The New College Institute struggled with following FOIA's rules for advance public notice of a meeting, admitting that its website posting was difficult to find and that there was confusion over whether virtual meetings at this time have different requirements for how and when to notify the public. There was also confusion over who actually served on the NCI board, with Republican delegates on the board finding out at the last moment that they had been replaced by the Speaker of the House with Democratic delegates.

Reporters from the Daily News Record and The Citizen questioned the Town of Elkton about why it would not be holding a public vote on whether or not to grant a permit to a high school student to hold a Black Lives Matter protest. The board eventually voted in public 5-1 to approve the permit.

Virginia has completed about half of the requests it has received to do widespread testing of COVID-19 at nursing homes, workplaces and prisons and in the community. However, the Virginia Department of Health has not responded to repeated requests for information about the results of the surveys and has not provided the rate of positive to negative tests. The information is not available on the department’s website.

Del. Sam Rasoul, D-Roanoke, said he plans to seek a state opinion directing police to release footage of officer-involved deaths to surviving relatives once an investigation is closed.

The Farmville Town Council used the exemption protecting bargaining position and negotiation strategy on land sales and purchases to justify going into closed session to discuss removing a Confederate monument from town property. Though it has been live-streaming its meetings since the COVID-19 emergency declaration began, the council did not live-stream this meeting. Crews began removing the statute just 30 minutes after the meeting began.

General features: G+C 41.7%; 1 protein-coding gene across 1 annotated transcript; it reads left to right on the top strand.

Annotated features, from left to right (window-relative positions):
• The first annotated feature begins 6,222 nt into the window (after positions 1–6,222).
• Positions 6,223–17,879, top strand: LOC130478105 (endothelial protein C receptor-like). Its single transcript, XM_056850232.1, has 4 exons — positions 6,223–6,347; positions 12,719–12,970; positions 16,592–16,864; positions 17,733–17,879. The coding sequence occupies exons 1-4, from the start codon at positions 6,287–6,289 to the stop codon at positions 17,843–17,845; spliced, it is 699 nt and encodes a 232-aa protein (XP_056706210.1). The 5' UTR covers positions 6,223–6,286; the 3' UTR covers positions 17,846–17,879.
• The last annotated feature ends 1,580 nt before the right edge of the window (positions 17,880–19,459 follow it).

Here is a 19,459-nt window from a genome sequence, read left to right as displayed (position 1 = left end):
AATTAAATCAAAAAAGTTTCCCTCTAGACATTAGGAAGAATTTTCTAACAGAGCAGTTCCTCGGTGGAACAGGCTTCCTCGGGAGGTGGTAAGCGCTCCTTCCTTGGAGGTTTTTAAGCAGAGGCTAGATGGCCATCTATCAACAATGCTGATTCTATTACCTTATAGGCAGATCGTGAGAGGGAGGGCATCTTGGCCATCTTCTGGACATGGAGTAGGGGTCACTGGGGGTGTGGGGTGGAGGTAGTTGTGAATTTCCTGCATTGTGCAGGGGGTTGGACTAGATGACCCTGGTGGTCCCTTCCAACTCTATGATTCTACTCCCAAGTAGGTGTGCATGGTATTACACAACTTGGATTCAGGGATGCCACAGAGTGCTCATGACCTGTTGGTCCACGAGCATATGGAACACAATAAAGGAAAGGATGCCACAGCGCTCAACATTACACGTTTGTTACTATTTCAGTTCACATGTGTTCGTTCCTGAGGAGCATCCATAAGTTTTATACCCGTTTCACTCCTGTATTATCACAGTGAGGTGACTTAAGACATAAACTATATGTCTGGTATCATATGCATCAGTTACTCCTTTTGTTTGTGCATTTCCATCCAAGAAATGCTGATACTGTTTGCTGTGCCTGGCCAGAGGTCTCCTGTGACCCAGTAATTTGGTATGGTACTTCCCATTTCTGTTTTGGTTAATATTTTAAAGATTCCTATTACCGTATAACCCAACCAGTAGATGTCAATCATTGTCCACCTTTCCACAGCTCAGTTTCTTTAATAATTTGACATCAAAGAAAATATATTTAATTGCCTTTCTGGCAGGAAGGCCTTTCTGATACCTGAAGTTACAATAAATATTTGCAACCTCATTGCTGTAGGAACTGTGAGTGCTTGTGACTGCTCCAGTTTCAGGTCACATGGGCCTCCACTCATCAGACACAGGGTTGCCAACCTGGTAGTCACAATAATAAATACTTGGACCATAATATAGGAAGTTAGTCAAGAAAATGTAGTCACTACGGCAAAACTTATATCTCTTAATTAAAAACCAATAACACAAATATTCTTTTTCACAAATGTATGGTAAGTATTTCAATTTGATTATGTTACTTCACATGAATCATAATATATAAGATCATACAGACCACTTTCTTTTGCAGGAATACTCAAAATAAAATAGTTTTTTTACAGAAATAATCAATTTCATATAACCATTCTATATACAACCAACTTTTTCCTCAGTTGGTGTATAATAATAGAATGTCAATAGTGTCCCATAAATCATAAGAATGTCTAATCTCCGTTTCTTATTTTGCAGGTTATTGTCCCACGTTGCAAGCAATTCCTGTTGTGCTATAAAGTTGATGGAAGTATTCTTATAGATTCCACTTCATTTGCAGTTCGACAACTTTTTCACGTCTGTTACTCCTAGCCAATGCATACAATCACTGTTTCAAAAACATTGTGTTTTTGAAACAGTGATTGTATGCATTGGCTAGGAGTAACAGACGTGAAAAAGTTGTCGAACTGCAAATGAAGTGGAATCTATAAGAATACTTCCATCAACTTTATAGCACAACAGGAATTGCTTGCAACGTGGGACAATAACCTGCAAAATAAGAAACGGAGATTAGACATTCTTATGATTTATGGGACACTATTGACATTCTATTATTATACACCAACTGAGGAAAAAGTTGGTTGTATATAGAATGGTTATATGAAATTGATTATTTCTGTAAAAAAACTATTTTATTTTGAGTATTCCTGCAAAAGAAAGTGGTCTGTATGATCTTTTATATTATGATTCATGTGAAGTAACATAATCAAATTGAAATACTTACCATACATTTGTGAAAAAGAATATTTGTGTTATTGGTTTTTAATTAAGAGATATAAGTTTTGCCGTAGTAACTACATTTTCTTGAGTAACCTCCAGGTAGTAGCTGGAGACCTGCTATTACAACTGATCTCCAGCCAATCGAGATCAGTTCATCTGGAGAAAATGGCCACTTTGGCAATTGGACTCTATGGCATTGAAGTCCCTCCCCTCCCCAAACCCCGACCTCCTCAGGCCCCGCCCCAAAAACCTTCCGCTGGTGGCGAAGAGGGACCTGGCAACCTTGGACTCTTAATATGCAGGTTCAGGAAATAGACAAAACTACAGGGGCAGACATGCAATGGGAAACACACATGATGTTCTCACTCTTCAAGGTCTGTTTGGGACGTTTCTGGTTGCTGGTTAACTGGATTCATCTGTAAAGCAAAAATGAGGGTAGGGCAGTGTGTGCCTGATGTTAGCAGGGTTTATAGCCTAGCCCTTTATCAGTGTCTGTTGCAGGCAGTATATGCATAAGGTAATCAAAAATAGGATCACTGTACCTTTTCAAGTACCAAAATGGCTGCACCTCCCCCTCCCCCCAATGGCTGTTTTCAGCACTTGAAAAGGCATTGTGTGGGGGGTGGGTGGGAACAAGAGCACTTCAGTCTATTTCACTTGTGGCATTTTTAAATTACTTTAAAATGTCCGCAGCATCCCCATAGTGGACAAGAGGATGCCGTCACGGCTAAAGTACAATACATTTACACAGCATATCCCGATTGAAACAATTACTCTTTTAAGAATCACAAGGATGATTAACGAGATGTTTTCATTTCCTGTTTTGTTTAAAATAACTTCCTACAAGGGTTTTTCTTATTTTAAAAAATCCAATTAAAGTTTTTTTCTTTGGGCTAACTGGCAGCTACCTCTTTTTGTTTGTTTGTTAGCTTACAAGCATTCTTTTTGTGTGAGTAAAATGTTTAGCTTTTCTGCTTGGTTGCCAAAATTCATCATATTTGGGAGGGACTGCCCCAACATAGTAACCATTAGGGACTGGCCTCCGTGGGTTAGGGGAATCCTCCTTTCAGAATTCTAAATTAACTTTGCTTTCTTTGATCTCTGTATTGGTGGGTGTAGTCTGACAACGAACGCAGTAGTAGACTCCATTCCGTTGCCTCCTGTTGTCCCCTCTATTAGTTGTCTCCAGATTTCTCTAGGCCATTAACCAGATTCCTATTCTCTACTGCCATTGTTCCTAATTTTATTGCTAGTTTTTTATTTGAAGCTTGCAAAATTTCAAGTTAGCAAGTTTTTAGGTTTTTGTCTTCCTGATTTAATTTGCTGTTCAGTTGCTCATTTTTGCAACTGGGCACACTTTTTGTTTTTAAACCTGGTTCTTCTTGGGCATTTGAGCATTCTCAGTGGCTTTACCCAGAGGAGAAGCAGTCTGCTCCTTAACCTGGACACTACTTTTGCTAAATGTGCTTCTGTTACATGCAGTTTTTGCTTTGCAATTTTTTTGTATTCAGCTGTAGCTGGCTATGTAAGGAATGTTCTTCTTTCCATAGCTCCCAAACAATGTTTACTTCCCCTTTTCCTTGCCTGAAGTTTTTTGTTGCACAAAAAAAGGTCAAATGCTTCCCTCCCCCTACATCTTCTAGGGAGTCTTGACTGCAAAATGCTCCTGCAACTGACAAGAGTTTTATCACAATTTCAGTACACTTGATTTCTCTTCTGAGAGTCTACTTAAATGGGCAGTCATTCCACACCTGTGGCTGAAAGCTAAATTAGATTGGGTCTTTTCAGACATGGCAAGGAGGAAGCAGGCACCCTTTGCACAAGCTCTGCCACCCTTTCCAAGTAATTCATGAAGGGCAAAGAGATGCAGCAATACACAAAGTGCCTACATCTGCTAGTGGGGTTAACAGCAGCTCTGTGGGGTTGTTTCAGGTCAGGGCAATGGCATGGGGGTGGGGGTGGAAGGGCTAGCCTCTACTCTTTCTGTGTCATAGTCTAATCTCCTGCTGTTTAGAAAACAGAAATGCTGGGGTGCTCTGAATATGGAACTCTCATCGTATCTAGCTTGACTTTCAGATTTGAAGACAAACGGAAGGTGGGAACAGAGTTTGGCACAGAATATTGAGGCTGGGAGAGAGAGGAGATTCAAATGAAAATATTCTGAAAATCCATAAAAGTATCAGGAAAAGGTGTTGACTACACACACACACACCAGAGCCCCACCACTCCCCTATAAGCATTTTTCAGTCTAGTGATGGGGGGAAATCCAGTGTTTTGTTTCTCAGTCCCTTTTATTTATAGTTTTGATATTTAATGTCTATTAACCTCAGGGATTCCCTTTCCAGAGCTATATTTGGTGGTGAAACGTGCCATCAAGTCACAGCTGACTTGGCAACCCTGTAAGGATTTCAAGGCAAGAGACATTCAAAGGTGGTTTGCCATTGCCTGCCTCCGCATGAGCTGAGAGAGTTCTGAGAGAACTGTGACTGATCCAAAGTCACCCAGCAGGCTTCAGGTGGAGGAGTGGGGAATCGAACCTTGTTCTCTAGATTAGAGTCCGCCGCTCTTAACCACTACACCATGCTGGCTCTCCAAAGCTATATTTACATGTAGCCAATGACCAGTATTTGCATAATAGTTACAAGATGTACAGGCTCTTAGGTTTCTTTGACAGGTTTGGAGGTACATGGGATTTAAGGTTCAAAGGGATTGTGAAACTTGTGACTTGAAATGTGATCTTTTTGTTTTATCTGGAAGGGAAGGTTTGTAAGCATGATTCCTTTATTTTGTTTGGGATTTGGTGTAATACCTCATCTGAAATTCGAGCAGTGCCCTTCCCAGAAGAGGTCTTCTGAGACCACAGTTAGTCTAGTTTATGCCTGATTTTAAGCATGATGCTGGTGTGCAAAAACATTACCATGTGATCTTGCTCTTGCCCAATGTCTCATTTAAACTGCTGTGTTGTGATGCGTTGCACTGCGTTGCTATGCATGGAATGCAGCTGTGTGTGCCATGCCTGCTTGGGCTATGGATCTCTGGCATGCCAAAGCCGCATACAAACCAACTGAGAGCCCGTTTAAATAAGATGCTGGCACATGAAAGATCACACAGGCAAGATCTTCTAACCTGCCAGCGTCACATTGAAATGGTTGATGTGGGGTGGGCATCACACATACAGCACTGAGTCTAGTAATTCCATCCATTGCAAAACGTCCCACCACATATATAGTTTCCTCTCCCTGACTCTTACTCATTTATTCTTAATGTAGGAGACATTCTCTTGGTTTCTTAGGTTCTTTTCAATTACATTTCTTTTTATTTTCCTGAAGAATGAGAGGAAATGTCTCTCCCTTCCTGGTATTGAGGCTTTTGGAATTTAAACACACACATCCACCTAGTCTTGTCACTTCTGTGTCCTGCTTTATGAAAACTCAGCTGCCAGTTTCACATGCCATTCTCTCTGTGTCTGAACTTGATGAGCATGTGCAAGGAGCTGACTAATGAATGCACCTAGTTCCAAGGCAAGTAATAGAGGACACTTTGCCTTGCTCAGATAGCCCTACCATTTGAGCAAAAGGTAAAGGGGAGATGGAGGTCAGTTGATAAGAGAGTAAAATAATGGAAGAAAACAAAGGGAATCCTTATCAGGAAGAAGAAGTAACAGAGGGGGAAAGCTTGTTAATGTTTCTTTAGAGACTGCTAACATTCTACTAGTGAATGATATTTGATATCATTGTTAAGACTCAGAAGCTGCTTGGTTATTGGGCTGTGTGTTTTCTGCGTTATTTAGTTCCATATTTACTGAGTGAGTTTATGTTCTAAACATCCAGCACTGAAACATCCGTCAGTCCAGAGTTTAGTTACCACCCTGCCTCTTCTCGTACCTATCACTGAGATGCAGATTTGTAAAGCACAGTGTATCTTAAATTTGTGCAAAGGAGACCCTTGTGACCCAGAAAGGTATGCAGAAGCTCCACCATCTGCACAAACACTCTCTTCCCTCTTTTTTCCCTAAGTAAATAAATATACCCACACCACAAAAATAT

After tense exchanges with the chair of the Rappahannock County Planning Commission, the commission's FOIA officer stepped down from his position. The two disagreed over whether two members of the commission could participate in a public meeting by electronic means. The chair said the two were not temporarily or permanently disabled, the exemption they claimed, and thus could not participate under the commission's electronic meetings policy.

Thanks, Hammer!

VCOG is saddened to announce that Dick Hammerstrom, an 11-year veteran of VCOG’s Board of Directors and its president for the past 3-½ years, is stepping down from both positions. The Library of Virginia's Paul Casalaspi will serve as acting president for the remainder of the year. Read more here.


VCOG will be holding its 2nd annual Media Awards in November 2020. Entries are due by midnight

For award guidelines and deadlines, click here.

Online to in-person

Many Virginia localities started making their way back to in-person meetings once Virginia entered Phase 2 of reopening. Up to 50 people could gather under the new state rules, provided social distancing can be maintained, and that number will go up yet again with Phase 3, which goes into effect today. Consequently, members and the public can more easily meet in person, though some are still sticking to online-only meetings.

Law enforcement transparency

VCOG is working with several legislators, the Virginia Press Association and other interested groups to propose measures for the upcoming special session of the General Assembly dealing with increased transparency for law enforcement offices.

VCOG joined the National Freedom of Information Coalition, the Brechner Center for Freedom of Information at the University of Florida and more than 50 other state open government coalitions and access organizations in issuing a statement on law enforcement transparency and accountability in response to the death of George Floyd at the hands of a Minneapolis police officer.

VCOG is a 501(c)(3) nonprofit. TIN 54-1810687